As 2018 rolls in, Duterte stays strong as his enemies fall by the wayside

As 2018 rolls in, Duterte stays strong as his enemies fall by the wayside

- in Opinion

Despite the best efforts of the Philippine Senate’s resident clown, Sonny Trillanes, President Rodrigo Duterte continues to enjoy the support of majority of Filipinos at the close of 2017.

In his defense, Trillanes – who famously predicted that Duterte’s favorability ratings would go down while he was being pummeled in an interview on BBC’s Hardtalk – did make very effort to destroy the President.

But in the end, Filipinos were smarter than his half-assed publicity stunts and empty threats. Proving once again that this one time failed coup plotter couldn’t plot himself out of a paper bag if his life depended on it.

Joining Trillanes in the losers column are his Liberal Party minions, Kiko Pangilinan, Bambam Aquino, Frank Drilon, Risa Hontiveros, and the alleged vice president of the Philippines Leni Robredo. This basket of incompetents pulled out all the stops in 2017 – staged rallies, hired international PR experts, colluded with the media – all in an effort to discredit and destroy Duterte in the eyes of the Filipinos and the world.

But as the new years rolls in, we see Duterte holding the upper hand as the Liberal Party permanently fades into the dustbin of Philippine history. A once great party that has collapsed under the sheer weight of the dumbassery of its present crop of leaders.

Outside of politics, Duterte’s enemies in the mainstream media – particularly those who have been offended by his refusal to kowtow to them and their ‘wisdom’ – have doubled down by going after not just him, but also his supporters. All 16 million of them.

Leading this attack is formerly relevant media personality, Maria Ressa and her failed experimental blogsite, Rappler. Ressa, who had previously won awards for her ‘journalistic’ work, saw her credibility take a critical hit after she alleged that Duterte’s social media support was merely the work of trolls, bots, and paid operators.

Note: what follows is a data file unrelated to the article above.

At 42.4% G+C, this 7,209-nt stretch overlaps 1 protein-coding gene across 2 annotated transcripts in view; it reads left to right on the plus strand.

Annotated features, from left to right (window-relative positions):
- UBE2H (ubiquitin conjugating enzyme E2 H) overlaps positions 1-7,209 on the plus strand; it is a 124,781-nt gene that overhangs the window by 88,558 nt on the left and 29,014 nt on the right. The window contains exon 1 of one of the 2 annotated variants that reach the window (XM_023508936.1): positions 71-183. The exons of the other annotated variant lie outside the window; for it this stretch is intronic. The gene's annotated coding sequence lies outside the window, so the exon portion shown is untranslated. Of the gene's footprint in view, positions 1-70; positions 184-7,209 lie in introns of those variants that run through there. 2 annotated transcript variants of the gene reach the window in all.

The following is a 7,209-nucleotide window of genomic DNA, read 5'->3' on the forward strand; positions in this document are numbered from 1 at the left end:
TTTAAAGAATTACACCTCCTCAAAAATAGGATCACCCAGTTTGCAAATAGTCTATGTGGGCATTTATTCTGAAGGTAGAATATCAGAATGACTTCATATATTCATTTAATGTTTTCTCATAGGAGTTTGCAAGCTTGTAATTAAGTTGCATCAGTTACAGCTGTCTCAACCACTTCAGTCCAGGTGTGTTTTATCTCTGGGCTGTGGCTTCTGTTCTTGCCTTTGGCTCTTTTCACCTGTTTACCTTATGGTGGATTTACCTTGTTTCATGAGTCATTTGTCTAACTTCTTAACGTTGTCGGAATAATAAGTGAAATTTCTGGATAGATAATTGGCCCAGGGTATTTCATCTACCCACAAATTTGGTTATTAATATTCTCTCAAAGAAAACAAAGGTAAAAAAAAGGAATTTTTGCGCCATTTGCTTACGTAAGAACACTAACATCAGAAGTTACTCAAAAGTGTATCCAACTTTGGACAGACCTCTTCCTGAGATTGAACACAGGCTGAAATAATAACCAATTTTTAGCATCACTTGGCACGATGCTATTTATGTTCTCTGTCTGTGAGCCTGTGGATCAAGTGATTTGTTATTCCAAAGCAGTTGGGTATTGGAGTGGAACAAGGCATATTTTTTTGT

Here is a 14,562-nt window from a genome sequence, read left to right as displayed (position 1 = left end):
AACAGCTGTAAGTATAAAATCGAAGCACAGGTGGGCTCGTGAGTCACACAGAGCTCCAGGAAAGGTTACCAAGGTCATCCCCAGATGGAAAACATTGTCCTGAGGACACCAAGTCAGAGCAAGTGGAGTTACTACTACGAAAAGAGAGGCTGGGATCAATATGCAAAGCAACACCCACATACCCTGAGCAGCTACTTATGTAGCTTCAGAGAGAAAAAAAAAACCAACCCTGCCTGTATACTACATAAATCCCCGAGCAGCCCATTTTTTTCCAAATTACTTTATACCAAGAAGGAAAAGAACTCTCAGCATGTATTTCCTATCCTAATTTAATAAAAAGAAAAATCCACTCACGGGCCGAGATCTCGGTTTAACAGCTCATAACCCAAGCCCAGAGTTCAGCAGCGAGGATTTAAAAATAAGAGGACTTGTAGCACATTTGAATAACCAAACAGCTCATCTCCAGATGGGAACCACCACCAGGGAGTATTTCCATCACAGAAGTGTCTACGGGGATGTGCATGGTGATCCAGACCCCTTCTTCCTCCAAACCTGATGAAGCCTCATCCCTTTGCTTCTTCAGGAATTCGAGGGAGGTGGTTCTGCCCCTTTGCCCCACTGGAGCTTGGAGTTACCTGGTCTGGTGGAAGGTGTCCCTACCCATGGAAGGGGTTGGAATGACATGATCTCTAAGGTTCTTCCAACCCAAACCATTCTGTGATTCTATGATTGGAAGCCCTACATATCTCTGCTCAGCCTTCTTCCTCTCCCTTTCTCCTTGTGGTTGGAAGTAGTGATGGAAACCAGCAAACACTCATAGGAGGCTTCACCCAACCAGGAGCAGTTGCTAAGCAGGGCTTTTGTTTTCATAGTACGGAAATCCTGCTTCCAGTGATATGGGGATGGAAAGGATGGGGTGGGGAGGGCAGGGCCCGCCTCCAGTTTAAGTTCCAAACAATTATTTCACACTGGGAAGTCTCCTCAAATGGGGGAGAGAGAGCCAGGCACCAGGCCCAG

Ressa’s beef with Duterte’s supporters started after they refused to accept her and her organization’s version of “the truth,” and when they insisted that they should also have a say in how the news about their country is told. As expected, this did not sit well with Ressa and the entrenched powers of corporate media who for decades manipulated the national agenda with their selective reporting.

In an ironic twist, Ressa’s herself proved her own irrelevancy with Rappler’s ill-advised online fund raising campaign, ostensibly in support of “free and fearless journalism” that raised only 13% of its Php 5 million goal (see photo below).

This is in stark contrast to similar crowd funding efforts by Duterte’s supporters – for the ouster of the alleged vice president, travel expenses, legal defense, etc – which typically and easily raised more than the targeted amount.

So as the past year slips quietly – thanks to a long overdue firecracker ban implemented by the Duterte administration – into the night, the Philippines sees itself on the cusp of a new and exciting year. A breakout year. A year where Duterte stands alone on the mountaintop, his enemies – and the enemies of the Filipino people – vanquished. 2018 will be a year of rebirth, where all great things will be possible.

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